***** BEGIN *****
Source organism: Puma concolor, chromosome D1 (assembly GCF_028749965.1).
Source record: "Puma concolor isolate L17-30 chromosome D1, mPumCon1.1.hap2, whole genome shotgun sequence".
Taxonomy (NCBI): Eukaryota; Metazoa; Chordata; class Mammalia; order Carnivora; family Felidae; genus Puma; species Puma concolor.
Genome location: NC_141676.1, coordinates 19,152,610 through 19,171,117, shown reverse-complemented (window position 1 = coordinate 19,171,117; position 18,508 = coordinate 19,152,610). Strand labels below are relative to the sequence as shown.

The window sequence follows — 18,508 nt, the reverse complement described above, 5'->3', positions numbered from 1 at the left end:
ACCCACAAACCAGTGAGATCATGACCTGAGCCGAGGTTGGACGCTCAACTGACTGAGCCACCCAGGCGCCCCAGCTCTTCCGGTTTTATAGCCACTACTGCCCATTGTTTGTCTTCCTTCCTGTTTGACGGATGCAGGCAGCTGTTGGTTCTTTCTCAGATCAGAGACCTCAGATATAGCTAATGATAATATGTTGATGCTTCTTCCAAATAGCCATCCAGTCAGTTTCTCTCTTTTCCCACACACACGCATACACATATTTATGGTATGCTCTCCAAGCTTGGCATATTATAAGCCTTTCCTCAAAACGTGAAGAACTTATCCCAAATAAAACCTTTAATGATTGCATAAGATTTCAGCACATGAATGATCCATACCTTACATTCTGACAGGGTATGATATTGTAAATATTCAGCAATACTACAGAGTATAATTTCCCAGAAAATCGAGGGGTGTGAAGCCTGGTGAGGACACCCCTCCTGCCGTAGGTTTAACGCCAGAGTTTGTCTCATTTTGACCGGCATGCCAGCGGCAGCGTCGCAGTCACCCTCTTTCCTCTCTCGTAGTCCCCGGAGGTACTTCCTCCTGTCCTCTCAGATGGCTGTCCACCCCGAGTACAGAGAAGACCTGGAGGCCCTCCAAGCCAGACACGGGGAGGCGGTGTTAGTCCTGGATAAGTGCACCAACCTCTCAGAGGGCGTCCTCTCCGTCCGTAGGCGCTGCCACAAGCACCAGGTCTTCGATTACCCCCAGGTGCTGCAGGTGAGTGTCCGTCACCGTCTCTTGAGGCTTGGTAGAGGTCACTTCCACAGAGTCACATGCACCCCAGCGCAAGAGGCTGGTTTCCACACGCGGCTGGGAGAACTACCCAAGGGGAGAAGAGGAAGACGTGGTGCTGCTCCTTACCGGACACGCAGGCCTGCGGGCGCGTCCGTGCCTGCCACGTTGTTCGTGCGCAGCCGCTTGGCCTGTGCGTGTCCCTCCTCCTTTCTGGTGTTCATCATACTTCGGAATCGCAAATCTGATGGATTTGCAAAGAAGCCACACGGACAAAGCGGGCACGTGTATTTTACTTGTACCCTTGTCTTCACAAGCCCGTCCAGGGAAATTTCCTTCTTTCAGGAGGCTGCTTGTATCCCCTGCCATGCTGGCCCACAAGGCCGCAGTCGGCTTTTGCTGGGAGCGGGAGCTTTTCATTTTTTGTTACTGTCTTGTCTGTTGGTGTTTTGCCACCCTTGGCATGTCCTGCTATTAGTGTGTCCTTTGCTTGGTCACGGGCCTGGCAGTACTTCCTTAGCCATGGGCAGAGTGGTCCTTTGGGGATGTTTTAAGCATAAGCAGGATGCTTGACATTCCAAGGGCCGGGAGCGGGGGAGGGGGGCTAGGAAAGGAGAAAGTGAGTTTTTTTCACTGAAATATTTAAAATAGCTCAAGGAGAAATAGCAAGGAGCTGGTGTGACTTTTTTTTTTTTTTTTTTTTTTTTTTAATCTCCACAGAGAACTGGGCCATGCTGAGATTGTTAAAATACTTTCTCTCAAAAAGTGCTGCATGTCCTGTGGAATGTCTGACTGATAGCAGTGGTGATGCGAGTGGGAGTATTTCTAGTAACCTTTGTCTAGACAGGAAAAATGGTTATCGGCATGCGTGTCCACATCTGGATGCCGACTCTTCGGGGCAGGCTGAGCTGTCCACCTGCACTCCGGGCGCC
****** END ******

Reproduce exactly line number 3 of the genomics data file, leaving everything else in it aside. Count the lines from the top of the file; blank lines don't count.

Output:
Taxonomy (NCBI): Eukaryota; Metazoa; Chordata; class Mammalia; order Carnivora; family Felidae; genus Puma; species Puma concolor.